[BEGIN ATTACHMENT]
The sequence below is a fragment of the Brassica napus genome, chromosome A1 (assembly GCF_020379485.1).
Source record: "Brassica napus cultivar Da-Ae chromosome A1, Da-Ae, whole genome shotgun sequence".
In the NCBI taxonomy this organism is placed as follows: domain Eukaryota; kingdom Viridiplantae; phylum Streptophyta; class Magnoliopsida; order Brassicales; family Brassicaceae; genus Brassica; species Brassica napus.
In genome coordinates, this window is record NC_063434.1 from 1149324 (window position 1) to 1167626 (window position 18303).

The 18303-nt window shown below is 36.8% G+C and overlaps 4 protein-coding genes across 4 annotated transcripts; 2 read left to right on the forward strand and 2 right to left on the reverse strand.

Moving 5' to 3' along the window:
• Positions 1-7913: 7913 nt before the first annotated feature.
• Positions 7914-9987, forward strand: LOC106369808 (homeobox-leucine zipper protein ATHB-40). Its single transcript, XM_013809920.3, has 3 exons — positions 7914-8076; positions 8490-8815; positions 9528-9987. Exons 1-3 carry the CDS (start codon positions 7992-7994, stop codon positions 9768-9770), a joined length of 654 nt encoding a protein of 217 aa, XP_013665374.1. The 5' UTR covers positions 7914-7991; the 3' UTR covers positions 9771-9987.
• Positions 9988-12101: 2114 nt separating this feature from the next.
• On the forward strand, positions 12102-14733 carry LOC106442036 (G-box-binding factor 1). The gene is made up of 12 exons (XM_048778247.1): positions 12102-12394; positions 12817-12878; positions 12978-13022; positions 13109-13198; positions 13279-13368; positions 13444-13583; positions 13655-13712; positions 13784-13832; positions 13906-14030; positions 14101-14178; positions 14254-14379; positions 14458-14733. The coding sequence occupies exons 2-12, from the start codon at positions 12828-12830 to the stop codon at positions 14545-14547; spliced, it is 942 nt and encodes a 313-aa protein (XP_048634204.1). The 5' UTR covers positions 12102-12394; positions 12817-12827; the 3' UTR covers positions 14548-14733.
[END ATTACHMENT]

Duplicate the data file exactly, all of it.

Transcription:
The sequence below is a fragment of the Brassica napus genome, chromosome A1 (assembly GCF_020379485.1).
Source record: "Brassica napus cultivar Da-Ae chromosome A1, Da-Ae, whole genome shotgun sequence".
In the NCBI taxonomy this organism is placed as follows: domain Eukaryota; kingdom Viridiplantae; phylum Streptophyta; class Magnoliopsida; order Brassicales; family Brassicaceae; genus Brassica; species Brassica napus.
In genome coordinates, this window is record NC_063434.1 from 1149324 (window position 1) to 1167626 (window position 18303).

The 18303-nt window shown below is 36.8% G+C and overlaps 4 protein-coding genes across 4 annotated transcripts; 2 read left to right on the forward strand and 2 right to left on the reverse strand.

Moving 5' to 3' along the window:
• Positions 1-7913: 7913 nt before the first annotated feature.
• Positions 7914-9987, forward strand: LOC106369808 (homeobox-leucine zipper protein ATHB-40). Its single transcript, XM_013809920.3, has 3 exons — positions 7914-8076; positions 8490-8815; positions 9528-9987. Exons 1-3 carry the CDS (start codon positions 7992-7994, stop codon positions 9768-9770), a joined length of 654 nt encoding a protein of 217 aa, XP_013665374.1. The 5' UTR covers positions 7914-7991; the 3' UTR covers positions 9771-9987.
• Positions 9988-12101: 2114 nt separating this feature from the next.
• On the forward strand, positions 12102-14733 carry LOC106442036 (G-box-binding factor 1). The gene is made up of 12 exons (XM_048778247.1): positions 12102-12394; positions 12817-12878; positions 12978-13022; positions 13109-13198; positions 13279-13368; positions 13444-13583; positions 13655-13712; positions 13784-13832; positions 13906-14030; positions 14101-14178; positions 14254-14379; positions 14458-14733. The coding sequence occupies exons 2-12, from the start codon at positions 12828-12830 to the stop codon at positions 14545-14547; spliced, it is 942 nt and encodes a 313-aa protein (XP_048634204.1). The 5' UTR covers positions 12102-12394; positions 12817-12827; the 3' UTR covers positions 14548-14733.